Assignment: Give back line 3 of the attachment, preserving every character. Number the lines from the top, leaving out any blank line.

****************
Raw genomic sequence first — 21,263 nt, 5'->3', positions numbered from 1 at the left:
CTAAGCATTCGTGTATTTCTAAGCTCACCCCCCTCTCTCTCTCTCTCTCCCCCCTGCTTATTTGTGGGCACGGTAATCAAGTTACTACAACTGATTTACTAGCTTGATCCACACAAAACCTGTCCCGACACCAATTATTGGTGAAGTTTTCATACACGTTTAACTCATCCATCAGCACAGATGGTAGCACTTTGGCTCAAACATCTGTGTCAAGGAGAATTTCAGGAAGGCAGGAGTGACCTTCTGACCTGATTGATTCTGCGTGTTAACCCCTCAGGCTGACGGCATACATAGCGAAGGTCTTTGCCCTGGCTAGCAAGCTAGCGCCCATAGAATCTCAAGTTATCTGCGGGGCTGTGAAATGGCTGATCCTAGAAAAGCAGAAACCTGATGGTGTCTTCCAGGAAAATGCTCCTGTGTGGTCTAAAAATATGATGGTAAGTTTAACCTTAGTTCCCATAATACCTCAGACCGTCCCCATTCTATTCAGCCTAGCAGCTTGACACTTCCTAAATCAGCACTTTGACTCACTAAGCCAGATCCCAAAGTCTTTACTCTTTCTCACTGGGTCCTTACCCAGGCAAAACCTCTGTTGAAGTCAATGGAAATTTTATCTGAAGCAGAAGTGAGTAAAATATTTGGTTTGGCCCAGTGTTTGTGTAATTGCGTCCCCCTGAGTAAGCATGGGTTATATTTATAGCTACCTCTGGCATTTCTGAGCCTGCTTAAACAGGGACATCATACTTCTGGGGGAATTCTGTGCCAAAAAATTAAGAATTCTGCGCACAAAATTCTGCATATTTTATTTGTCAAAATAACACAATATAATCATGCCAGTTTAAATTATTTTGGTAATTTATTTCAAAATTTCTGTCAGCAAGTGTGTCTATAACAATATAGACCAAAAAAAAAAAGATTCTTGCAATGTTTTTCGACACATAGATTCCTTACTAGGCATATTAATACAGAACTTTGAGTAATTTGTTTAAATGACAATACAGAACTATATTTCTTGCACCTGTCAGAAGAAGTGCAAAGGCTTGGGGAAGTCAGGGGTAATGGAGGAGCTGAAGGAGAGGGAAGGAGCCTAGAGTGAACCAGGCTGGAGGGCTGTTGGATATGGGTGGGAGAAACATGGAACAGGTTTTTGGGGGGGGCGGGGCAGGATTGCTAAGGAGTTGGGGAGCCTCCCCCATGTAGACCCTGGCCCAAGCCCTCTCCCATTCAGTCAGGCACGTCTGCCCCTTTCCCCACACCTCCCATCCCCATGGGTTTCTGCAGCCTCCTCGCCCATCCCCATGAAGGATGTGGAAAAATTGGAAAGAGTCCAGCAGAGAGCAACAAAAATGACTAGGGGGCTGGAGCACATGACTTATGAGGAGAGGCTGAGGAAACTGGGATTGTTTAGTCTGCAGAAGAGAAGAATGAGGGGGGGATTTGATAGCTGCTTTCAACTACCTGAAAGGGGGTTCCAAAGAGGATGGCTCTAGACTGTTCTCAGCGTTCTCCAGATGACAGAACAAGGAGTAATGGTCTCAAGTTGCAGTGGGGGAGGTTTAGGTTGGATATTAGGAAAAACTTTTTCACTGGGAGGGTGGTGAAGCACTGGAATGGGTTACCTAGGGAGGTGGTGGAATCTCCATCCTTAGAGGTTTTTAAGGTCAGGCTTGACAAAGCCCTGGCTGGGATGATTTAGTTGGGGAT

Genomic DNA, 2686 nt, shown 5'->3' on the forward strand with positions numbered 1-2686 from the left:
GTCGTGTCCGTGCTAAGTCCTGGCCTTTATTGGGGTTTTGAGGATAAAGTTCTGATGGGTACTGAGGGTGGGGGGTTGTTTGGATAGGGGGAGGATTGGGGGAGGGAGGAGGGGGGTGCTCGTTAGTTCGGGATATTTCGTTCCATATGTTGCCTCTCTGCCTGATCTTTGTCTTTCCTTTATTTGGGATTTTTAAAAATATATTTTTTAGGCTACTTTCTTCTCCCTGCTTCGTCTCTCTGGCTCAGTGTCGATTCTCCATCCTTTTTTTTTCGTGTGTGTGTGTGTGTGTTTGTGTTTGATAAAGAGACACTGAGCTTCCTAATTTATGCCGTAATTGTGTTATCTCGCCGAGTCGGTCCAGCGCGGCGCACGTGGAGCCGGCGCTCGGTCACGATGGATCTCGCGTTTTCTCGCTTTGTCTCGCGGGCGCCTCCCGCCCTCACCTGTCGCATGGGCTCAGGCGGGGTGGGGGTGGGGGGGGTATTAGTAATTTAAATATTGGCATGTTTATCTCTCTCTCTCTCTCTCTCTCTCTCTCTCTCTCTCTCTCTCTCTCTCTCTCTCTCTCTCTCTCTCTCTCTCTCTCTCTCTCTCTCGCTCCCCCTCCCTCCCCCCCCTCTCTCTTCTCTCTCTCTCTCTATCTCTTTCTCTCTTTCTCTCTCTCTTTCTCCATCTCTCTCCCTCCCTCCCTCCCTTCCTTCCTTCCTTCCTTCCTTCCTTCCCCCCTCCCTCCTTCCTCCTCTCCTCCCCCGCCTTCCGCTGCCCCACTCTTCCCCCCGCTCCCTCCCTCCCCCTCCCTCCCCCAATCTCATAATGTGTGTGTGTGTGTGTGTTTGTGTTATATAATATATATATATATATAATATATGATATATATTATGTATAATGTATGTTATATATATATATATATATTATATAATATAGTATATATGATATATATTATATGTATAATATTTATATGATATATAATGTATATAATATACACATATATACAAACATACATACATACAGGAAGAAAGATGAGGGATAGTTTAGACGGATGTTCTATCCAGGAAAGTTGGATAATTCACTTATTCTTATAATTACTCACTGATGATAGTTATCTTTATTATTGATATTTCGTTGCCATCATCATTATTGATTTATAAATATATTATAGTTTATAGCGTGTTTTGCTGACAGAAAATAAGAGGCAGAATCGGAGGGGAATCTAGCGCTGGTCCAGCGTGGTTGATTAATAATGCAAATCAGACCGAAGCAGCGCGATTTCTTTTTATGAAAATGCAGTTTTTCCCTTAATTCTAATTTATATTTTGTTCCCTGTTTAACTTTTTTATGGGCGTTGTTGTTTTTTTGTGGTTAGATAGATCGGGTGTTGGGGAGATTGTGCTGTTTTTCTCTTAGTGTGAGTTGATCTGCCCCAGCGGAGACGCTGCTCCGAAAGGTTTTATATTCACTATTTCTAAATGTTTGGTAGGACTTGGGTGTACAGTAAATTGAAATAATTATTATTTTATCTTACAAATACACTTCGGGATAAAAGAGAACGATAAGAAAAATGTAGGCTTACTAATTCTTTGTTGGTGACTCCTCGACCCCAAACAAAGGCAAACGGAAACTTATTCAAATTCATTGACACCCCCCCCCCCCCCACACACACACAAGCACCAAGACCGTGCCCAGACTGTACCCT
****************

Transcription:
Genomic DNA, 2686 nt, shown 5'->3' on the forward strand with positions numbered 1-2686 from the left: